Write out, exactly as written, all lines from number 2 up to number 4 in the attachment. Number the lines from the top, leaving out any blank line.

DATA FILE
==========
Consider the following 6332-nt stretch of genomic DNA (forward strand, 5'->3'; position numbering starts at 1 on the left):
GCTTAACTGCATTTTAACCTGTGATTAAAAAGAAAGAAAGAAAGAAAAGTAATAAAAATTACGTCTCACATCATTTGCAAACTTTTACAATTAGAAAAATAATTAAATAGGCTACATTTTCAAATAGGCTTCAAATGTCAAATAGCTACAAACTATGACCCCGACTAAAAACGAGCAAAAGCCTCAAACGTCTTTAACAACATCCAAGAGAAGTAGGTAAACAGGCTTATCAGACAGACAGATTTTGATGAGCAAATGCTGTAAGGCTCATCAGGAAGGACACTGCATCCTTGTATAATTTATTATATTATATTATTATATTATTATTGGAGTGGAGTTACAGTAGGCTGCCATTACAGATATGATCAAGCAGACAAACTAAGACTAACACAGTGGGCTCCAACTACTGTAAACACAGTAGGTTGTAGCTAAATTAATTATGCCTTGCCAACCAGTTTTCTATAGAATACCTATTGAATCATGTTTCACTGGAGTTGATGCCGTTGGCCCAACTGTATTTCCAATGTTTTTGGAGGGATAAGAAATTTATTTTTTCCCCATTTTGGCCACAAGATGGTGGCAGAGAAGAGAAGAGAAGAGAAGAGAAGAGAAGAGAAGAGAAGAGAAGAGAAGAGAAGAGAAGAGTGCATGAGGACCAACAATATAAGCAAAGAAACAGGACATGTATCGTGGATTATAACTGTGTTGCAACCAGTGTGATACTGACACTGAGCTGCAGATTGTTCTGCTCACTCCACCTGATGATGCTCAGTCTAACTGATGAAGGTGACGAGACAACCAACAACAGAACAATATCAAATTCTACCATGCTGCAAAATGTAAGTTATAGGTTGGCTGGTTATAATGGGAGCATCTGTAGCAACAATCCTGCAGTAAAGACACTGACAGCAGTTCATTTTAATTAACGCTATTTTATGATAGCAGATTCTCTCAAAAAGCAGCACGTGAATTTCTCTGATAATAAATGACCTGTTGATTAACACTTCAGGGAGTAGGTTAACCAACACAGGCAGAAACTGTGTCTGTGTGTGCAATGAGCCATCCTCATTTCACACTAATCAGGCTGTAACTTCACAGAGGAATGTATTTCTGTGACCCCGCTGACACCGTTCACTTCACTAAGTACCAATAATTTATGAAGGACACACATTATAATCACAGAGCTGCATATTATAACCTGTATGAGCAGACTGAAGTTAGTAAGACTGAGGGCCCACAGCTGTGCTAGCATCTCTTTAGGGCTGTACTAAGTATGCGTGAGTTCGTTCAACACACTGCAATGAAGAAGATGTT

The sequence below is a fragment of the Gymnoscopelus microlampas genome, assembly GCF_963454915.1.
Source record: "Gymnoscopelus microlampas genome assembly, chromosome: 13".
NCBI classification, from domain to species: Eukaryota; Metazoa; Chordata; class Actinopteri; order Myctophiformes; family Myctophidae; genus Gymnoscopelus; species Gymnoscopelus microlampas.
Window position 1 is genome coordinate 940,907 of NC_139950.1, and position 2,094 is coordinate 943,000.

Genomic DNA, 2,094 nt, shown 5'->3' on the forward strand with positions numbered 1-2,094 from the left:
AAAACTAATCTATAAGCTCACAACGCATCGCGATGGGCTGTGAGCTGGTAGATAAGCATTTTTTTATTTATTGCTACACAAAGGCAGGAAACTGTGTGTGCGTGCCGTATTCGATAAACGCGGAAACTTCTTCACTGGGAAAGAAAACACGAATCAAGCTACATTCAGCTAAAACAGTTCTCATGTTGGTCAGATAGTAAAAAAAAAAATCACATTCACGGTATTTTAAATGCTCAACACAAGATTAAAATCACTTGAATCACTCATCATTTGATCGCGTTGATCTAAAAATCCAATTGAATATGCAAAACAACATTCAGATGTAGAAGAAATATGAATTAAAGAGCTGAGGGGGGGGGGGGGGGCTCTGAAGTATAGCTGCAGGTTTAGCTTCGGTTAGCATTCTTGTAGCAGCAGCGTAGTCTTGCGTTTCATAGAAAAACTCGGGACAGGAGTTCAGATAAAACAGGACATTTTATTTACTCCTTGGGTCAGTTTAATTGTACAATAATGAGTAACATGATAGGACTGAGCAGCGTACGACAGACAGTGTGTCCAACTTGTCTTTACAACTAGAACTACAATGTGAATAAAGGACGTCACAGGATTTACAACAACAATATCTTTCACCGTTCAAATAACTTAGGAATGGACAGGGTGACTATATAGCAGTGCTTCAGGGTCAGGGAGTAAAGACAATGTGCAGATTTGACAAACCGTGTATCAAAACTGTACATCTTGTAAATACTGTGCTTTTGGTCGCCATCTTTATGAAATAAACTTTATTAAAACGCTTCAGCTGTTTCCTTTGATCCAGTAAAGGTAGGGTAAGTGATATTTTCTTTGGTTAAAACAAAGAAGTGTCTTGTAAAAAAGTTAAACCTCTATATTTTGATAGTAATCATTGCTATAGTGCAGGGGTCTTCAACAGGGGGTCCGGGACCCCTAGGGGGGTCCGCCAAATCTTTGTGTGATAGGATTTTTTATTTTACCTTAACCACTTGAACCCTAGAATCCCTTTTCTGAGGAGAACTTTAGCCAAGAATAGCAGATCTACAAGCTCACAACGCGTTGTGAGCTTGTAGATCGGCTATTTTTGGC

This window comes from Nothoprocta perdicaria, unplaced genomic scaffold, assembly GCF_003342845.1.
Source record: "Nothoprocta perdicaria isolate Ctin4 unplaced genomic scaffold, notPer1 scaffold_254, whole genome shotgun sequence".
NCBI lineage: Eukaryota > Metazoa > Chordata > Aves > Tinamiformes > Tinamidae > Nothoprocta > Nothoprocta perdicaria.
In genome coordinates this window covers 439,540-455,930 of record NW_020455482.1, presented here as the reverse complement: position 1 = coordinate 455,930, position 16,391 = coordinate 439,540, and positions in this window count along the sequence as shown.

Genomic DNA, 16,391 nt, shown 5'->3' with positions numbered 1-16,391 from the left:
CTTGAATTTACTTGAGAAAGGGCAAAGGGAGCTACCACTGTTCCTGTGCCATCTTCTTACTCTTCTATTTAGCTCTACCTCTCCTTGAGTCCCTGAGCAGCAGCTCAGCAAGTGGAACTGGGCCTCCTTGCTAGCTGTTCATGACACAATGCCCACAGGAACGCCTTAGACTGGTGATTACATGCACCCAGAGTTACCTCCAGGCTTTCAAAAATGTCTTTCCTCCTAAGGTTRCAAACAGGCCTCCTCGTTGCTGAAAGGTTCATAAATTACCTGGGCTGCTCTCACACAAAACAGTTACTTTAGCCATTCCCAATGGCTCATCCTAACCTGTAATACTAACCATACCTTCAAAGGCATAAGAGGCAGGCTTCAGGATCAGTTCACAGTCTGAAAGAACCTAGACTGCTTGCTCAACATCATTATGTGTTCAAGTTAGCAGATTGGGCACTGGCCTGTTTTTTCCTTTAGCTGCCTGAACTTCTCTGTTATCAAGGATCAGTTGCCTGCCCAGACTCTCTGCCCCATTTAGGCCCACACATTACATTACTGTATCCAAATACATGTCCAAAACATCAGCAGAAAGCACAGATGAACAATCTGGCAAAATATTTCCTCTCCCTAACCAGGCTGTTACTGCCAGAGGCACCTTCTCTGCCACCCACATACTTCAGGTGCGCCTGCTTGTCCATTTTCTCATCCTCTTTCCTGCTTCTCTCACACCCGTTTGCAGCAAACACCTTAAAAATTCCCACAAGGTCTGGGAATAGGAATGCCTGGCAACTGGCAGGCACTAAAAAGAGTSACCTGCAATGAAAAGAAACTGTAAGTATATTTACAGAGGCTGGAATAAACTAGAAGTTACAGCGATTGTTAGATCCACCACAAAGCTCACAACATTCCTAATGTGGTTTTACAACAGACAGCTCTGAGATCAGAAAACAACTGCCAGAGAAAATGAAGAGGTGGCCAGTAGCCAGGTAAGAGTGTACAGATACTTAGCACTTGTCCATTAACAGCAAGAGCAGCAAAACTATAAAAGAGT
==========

GCTTAACTGCATTTTAACCTGTGATTAAAAAGAAAGAAAGAAAGAAAAGTAATAAAAATTACGTCTCACATCATTTGCAAACTTTTACAATTAGAAAAATAATTAAATAGGCTACATTTTCAAATAGGCTTCAAATGTCAAATAGCTACAAACTATGACCCCGACTAAAAACGAGCAAAAGCCTCAAACGTCTTTAACAACATCCAAGAGAAGTAGGTAAACAGGCTTATCAGACAGACAGATTTTGATGAGCAAATGCTGTAAGGCTCATCAGGAAGGACACTGCATCCTTGTATAATTTATTATATTATATTATTATATTATTATTGGAGTGGAGTTACAGTAGGCTGCCATTACAGATATGATCAAGCAGACAAACTAAGACTAACACAGTGGGCTCCAACTACTGTAAACACAGTAGGTTGTAGCTAAATTAATTATGCCTTGCCAACCAGTTTTCTATAGAATACCTATTGAATCATGTTTCACTGGAGTTGATGCCGTTGGCCCAACTGTATTTCCAATGTTTTTGGAGGGATAAGAAATTTATTTTTTCCCCATTTTGGCCACAAGATGGTGGCAGAGAAGAGAAGAGAAGAGAAGAGAAGAGAAGAGAAGAGAAGAGAAGAGAAGAGAAGAGAAGAGTGCATGAGGACCAACAATATAAGCAAAGAAACAGGACATGTATCGTGGATTATAACTGTGTTGCAACCAGTGTGATACTGACACTGAGCTGCAGATTGTTCTGCTCACTCCACCTGATGATGCTCAGTCTAACTGATGAAGGTGACGAGACAACCAACAACAGAACAATATCAAATTCTACCATGCTGCAAAATGTAAGTTATAGGTTGGCTGGTTATAATGGGAGCATCTGTAGCAACAATCCTGCAGTAAAGACACTGACAGCAGTTCATTTTAATTAACGCTATTTTATGATAGCAGATTCTCTCAAAAAGCAGCACGTGAATTTCTCTGATAATAAATGACCTGTTGATTAACACTTCAGGGAGTAGGTTAACCAACACAGGCAGAAACTGTGTCTGTGTGTGCAATGAGCCATCCTCATTTCACACTAATCAGGCTGTAACTTCACAGAGGAATGTATTTCTGTGACCCCGCTGACACCGTTCACTTCACTAAGTACCAATAATTTATGAAGGACACACATTATAATCACAGAGCTGCATATTATAACCTGTATGAGCAGACTGAAGTTAGTAAGACTGAGGGCCCACAGCTGTGCTAGCATCTCTTTAGGGCTGTACTAAGTATGCGTGAGTTCGTTCAACACACTGCAATGAAGAAGATGTT

The sequence below is a fragment of the Gymnoscopelus microlampas genome, assembly GCF_963454915.1.
Source record: "Gymnoscopelus microlampas genome assembly, chromosome: 13".